1. So flicker free backlight monitor is a must. TFT central has a short list of them, so that is not going to be the problem.

                      2. Next is FRC , I have read that modern FRC algorithms are really good, but the thing is they flicker. And if the monitor is 60hz the pixel would flicker at 30hz. Logic says to me, that this is not good for my eyes, but in practice I don’t know and because most flicker free monitors(TN and IPS) use FRC, maybe i have to choose 8 bit VA panel ?

                      3. The other thing is refresh rate of the panel.I know that refresh rate doesn’t make the panel flicker, but many people say that 85hz or higher is more easy on the eyes. And well its true that 120hz panel is perceived as more smooth than 60hz. So maybe slow 25ms VA panels would be bad for the eyes?

                      4. And finally I am wondering which one glossy or semi-glossy coating is better for the eyes. Of course I am going to use curtains, if it is glossy.

                      So, my main deviation is between

                      120hz, 6 bit + FRC, flicker free backlight, TN panel
                      60hz, 6bit + FRC, flicker free backlight, IPS panel
                      60hz, 8bit, flicker free backlight, VA panel

                      I am going to use my monitor mainly for reading, and if the monitors allows it for gaming, and am willing to sacrifice color performance for my eyes health.So my goal will be something like

                      85hz+ , 8 bit , flicker free backlight

                      but I haven’t found one.

                      I would really appreciate any comment.


                        Hi inflames678 and welcome,

                        I merged your recent thread with this one as some of your questions are covered here. I think you are probably making your job of choosing a new monitor unnecessarily difficult by theorising about things that in actuality make very little difference. Different people have different sensitivities to these sorts of factors, but it would be a bit of a push to suggest some of them actually make a real difference to visual comfort. Opting for a PWM free model can certainly make sense, TFT Central’s list is an excellent resource. Provided the brightness and viewing conditions (lighting) are appropriate very few people have any eyestrain or related issues using PWM-free monitors regardless of whether they use FRC. The XL2420TE (or 11T/20T European models) is one example of a monitor users are very happy with (those who usually suffer eyestrain using other monitors) but this uses a moderately ‘heavy’ matte surface and also employs dithering.

                        So FRC I wouldn’t really wouldn’t worry about. PWM can be an issue, but fortunately there are a number of decent PWM-free options out there. Refresh rate can certainly have an effect in that some users fine it ‘straining’ to view moving content if there is a fair degree of motion blur. Others don’t care about this at all and it makes no difference to their visual comfort. Screen surface should be appropriate for your viewing environment, usually the best bet for being ‘easy on the eyes’ is a very light matte or ‘semi glossy’ screen surface.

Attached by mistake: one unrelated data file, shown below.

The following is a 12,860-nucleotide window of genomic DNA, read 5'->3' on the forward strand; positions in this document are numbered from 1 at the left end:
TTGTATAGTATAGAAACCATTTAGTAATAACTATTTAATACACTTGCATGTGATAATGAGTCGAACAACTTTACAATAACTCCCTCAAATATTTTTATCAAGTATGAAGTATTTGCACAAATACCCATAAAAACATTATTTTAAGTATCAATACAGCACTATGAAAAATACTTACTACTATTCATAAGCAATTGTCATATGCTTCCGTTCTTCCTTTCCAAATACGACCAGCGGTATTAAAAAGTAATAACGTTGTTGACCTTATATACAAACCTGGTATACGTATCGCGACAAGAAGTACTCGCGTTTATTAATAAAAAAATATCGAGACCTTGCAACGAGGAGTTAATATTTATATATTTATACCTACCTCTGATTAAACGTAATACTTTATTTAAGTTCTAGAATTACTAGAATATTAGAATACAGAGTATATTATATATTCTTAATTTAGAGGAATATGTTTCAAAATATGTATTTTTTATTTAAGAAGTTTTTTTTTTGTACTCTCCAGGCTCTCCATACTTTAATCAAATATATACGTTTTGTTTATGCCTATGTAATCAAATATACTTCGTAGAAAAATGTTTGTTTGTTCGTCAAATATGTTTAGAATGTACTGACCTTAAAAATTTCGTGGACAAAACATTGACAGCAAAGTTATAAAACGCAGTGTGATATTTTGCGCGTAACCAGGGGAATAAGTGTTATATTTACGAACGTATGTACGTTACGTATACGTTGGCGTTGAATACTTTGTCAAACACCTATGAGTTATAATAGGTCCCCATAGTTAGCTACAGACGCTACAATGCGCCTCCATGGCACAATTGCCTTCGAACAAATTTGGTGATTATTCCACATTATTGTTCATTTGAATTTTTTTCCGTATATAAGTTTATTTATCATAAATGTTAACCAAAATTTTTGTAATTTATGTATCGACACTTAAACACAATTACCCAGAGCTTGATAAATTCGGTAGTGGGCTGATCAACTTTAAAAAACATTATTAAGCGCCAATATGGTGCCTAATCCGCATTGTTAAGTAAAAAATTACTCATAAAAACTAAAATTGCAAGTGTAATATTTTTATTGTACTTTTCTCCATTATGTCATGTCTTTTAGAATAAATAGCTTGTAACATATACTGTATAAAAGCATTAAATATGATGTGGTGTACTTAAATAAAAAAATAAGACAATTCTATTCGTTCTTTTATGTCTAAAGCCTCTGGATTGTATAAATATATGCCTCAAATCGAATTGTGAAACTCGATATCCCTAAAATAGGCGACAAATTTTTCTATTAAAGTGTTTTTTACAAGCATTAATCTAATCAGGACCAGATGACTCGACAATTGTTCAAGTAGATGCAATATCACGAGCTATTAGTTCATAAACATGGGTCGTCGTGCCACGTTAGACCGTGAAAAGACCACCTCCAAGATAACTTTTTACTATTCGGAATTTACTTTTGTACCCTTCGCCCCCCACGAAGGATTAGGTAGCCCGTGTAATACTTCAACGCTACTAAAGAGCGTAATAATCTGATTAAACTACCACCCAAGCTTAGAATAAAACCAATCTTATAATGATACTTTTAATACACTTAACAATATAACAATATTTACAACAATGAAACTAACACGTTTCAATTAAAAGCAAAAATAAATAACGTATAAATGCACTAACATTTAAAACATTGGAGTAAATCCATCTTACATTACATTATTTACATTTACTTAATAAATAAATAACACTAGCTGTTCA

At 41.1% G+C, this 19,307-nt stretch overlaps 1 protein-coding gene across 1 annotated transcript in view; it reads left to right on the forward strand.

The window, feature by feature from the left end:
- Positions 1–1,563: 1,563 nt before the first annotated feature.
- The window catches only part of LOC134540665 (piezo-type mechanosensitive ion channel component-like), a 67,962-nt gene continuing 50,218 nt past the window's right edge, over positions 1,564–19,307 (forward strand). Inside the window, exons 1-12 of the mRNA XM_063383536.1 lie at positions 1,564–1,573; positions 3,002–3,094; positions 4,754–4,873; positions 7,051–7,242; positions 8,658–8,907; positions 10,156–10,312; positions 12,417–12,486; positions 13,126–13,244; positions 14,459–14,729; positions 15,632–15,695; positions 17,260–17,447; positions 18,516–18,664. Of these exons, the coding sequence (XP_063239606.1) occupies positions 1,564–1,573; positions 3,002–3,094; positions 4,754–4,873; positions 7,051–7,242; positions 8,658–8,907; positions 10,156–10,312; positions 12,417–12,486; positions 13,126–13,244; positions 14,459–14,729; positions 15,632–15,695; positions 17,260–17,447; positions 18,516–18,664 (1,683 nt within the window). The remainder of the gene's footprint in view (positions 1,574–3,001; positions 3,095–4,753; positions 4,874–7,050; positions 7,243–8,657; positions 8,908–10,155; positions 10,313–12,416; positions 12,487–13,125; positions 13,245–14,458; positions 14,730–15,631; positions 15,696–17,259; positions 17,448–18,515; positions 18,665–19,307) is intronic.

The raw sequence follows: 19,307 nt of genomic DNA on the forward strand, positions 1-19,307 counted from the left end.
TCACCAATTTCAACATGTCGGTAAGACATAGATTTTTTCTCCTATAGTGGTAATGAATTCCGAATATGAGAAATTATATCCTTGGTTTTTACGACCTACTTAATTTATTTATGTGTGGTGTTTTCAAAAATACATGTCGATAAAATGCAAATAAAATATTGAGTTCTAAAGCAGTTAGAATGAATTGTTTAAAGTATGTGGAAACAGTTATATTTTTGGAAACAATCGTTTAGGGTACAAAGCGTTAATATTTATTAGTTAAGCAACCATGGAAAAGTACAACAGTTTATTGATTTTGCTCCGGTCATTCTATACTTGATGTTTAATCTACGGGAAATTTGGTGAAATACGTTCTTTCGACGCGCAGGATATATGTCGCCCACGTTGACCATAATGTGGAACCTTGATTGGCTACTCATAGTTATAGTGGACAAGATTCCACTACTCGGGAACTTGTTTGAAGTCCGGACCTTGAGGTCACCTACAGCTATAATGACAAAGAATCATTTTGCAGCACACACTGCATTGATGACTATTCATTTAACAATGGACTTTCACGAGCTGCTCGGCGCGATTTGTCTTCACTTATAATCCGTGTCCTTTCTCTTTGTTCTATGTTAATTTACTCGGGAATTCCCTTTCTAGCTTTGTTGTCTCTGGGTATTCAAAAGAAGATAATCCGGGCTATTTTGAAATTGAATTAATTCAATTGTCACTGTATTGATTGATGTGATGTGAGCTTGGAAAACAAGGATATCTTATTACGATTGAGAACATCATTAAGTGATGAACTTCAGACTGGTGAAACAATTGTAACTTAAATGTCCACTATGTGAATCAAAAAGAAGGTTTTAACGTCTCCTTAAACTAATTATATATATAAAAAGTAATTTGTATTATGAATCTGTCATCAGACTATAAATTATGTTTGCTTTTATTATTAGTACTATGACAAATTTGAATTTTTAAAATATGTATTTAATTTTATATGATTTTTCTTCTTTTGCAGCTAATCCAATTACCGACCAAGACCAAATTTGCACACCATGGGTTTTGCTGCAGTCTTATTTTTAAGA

If you do want to avoid monitors that use 6-bit + FRC, want a PWM-free backlight and also want to have a bit of a higher refresh rate and good light matte surface (so you don’t have to worry about grain or potentially bothersome reflections) then your best bet is to go for a 29″ model (such as the AOC q2963Pm). These can be safely and easily overclocked to 72Hz+ (often a fair bit higher) and unlike your typical VA models which are also sometimes quite overclockable have good enough pixel responsiveness to make good use of the sort of 72-85Hz refresh rates. They also have a fairly light matte screen surface that’s not far off ‘semi glossy’ in its level of ‘graininess’ and some, such as the AOC, use PWM-free backlights. They are also 8-bit without dithering.


                          I will take your advice and wont care about FRC.
                          29” is a bit too big for me though , aren’t there any smaller IPS monitors with flicker free backlight and higher than 60hz refresh rate ?
                          Also you said there is a list of PWM free monitors here, but i can’t find.
                          thank you


                            The ‘Full HD’ IPS models tend to be the best overclockers, but frustratingly the ‘WQHD’ models tend to have the PWM-free backlights! I’m currently testing the Dell P2414H and will see how it overclocks tomorrow. It’s got a flicker-free backlight, AH-IPS panel with reasonably light matte screen surface and could be a decent overclocker but I’m not sure yet.


                              Thank you again.Expecting your full review.


                                I’m currently working on an article all about monitor responsiveness which will delay the review being published a bit. Our sample runs very happily without issue at up to 78Hz if you’re interested. From a ‘low eye strain’ perspective this monitor really ticks all the boxes except being FRC-free. But the dithering on this is really well masked, as good as I’ve seen a monitor with dithering. I wouldn’t expect this factor to cause eyestrain and I think unless you’re looking at a 29″ model you’ll have to ignore FRC as a requirement if you want to tick all of the other boxes.